One side effect of the recent deluge of rain across Australia’s eastern seaboard, is a variety of multicoloured fungi popping up in suburban yards.

Key points:

  • Rain has seen mushrooms flourish, which can be harmful to dogs if consumed
  • Common side effects include vomiting and diarrhoea
  • Toxins in the home can also be harmful to dogs, including grapes, chocolate and foods made with an artificial sweetener, xylitol

They may be pretty, but they can also be toxic — especially to our four-legged friends.

Reports online are circulating of some dogs ending up in emergency after eating mushrooms. 

First signs of toxicity

Sunshine Coast vet Danielle Houston said the most common side effects she sees from dogs eating toxic mushrooms are gastrointestinal.

“They can just be as mild as a little bit of a vomit, right up to some really severe vomiting and diarrhoea,” Dr Houston said.

Medium-sized brown dog is held by a vet in blue medical clothing. Dog has vomited neon green onto a white pad.

Vomiting and diarrhoea is a sign a dog has eaten something toxic, though it can be hard for vets to diagnose.(

Supplied: Danielle Houston

)

Dr Houston said neurotoxicity could also occur.

“This is where your hallucinogenic mushrooms probably come in,” she said.

“So we can get abnormal behaviour, right up to nasty things like seizure.”

She said liver damage was another common consequence of many toxicities, “because our liver’s job is to essentially detoxify the body”.

Dr Houston has had one client vomit neon green after consuming snail poison in the garden — another garden toxicity.

Brown medium-sized dog looks weary with neon green vomit below him.

Dogs can fall ill from eating many things around the house and garden, including mushrooms and pesticides.(

Supplied: Danielle Houston

)

Toxicity can be hard to diagnose

Dr Houston said it could be hard to know if a pet’s issues were caused from eating toxic mushrooms.

“We can connect some of the dots, but just because it’s associated doesn’t necessarily mean it’s the cause.”

She said the human medicine industry had more detailed toxicology screening capabilities than that of animals.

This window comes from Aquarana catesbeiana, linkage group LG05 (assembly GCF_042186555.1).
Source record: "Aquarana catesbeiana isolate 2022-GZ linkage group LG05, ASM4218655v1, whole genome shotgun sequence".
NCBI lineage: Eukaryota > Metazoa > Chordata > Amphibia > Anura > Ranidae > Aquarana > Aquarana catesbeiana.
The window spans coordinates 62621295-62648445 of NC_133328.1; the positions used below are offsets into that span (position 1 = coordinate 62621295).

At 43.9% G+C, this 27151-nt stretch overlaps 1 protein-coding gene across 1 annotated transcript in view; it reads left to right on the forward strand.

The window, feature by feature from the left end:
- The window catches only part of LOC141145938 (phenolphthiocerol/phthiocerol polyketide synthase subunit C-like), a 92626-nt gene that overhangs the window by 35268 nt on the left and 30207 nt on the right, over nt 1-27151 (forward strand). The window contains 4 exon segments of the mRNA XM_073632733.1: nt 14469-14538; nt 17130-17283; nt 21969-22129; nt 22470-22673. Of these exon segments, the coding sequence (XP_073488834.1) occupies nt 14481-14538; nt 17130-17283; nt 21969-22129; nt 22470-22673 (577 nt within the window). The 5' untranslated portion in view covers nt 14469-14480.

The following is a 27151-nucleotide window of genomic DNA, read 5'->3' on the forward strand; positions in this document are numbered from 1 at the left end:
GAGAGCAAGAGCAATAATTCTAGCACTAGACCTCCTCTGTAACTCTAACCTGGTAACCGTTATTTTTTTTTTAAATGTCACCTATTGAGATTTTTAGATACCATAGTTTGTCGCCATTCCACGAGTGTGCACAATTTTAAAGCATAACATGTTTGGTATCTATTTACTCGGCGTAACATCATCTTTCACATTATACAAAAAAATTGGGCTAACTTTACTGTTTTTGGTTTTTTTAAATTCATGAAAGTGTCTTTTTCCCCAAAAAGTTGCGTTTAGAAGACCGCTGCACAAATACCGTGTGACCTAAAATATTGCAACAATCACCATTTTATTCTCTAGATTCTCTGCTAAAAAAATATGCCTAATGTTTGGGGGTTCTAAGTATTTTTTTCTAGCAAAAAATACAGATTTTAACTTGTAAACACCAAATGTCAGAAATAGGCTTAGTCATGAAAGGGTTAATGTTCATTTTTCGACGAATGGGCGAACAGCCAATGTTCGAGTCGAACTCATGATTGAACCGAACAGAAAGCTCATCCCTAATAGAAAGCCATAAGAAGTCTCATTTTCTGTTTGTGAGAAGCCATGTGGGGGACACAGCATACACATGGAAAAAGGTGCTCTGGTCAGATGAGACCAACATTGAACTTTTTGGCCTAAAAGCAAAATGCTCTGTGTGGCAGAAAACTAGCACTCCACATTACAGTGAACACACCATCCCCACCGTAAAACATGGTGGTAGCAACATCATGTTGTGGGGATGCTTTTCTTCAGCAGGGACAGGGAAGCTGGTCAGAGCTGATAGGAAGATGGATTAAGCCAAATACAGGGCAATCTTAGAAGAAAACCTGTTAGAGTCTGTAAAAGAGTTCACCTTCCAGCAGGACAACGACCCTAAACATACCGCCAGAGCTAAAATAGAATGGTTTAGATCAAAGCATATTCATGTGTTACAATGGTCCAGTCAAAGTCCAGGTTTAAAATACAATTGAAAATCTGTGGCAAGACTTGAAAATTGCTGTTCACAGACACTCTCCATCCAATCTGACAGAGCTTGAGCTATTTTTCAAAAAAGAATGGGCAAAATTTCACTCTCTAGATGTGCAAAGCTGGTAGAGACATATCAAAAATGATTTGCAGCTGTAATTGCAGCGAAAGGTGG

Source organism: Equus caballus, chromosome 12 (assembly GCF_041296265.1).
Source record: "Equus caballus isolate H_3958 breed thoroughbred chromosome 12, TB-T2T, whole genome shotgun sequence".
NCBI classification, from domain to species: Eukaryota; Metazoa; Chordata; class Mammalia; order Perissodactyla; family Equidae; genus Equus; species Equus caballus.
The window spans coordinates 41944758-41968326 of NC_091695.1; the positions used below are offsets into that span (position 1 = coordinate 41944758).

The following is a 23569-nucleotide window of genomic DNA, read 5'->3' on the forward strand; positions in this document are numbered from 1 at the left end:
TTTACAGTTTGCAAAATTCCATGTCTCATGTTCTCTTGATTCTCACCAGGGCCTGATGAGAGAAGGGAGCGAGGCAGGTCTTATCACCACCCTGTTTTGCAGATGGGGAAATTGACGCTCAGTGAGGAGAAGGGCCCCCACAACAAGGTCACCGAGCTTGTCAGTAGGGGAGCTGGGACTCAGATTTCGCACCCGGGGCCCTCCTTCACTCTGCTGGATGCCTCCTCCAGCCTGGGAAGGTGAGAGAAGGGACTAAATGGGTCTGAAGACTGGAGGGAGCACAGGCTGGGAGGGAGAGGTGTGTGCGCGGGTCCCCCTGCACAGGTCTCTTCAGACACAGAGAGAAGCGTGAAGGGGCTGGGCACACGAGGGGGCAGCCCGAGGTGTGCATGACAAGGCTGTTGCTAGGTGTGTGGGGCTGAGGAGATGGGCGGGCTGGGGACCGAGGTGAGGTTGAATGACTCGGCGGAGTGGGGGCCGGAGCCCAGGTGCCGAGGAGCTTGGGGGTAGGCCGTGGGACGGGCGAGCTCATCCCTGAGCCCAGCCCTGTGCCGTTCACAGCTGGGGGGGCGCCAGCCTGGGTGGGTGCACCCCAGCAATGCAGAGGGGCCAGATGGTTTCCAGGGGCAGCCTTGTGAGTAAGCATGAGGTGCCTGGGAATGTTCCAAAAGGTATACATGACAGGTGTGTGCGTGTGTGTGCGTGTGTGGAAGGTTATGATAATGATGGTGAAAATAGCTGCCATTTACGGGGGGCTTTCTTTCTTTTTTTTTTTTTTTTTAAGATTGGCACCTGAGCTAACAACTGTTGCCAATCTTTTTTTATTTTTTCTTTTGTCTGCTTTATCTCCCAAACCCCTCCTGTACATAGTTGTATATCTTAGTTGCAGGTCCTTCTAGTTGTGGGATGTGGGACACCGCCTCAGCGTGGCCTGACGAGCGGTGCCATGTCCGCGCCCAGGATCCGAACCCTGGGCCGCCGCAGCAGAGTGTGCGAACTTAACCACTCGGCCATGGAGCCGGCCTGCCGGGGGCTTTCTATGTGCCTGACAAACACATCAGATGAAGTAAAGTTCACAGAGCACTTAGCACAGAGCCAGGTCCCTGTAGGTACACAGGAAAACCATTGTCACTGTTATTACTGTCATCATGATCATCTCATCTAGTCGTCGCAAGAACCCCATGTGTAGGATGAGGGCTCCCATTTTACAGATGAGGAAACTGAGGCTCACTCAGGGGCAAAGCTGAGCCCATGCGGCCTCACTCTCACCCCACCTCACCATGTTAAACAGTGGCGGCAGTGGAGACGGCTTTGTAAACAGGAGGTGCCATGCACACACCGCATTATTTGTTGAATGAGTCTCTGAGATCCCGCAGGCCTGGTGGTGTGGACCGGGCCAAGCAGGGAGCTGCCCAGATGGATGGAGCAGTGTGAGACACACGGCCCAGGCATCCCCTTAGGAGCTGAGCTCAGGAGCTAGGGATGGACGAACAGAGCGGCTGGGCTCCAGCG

So when it comes to veterinary science, Dr Houston focuses on what’s in front of her to make diagnosis, “and managing what we’re dealing with right now”.

“Because even if we make them vomit and bring up something that looks like a mushroom, it doesn’t necessarily mean that’s the problem,” she said.

“We are scientists and we don’t like not having an answer, and there’s so many instances where we just don’t get one.”

Brown medium-sized dog with wraps around both legs looks tired

Hurley consumed toxic snail bait from the garden in the Sunshine Coast.(

Supplied: Danielle Houston

)

More dangerous toxins in the home

There are many toxins in the home that are also very harmful for dogs, including artificial sweeteners, chocolate, certain plants and even grapes.

“The biggest one that we worry about inside of the house is xylitol,” Dr Houston says.

Xylitol can be found in gum, mouthwash and toothpaste, but also in some brands of peanut butter, ice cream, pre-mix cakes and some snack bars, among other foods.

“It causes a really, really awful impact on the liver. And it is absolutely life-threatening,” Dr Houston said.

“Grapes cause what we call an idiosyncratic reaction, which means there’s no toxic dose and there’s no safe dose.

“And I’m an emergency vet, so I’m terribly paranoid because I see where everything goes wrong.”

Pet owners warned of potential poison that has flourished in the rain
Source:
Source 1

LEAVE A REPLY

Please enter your comment!
Please enter your name here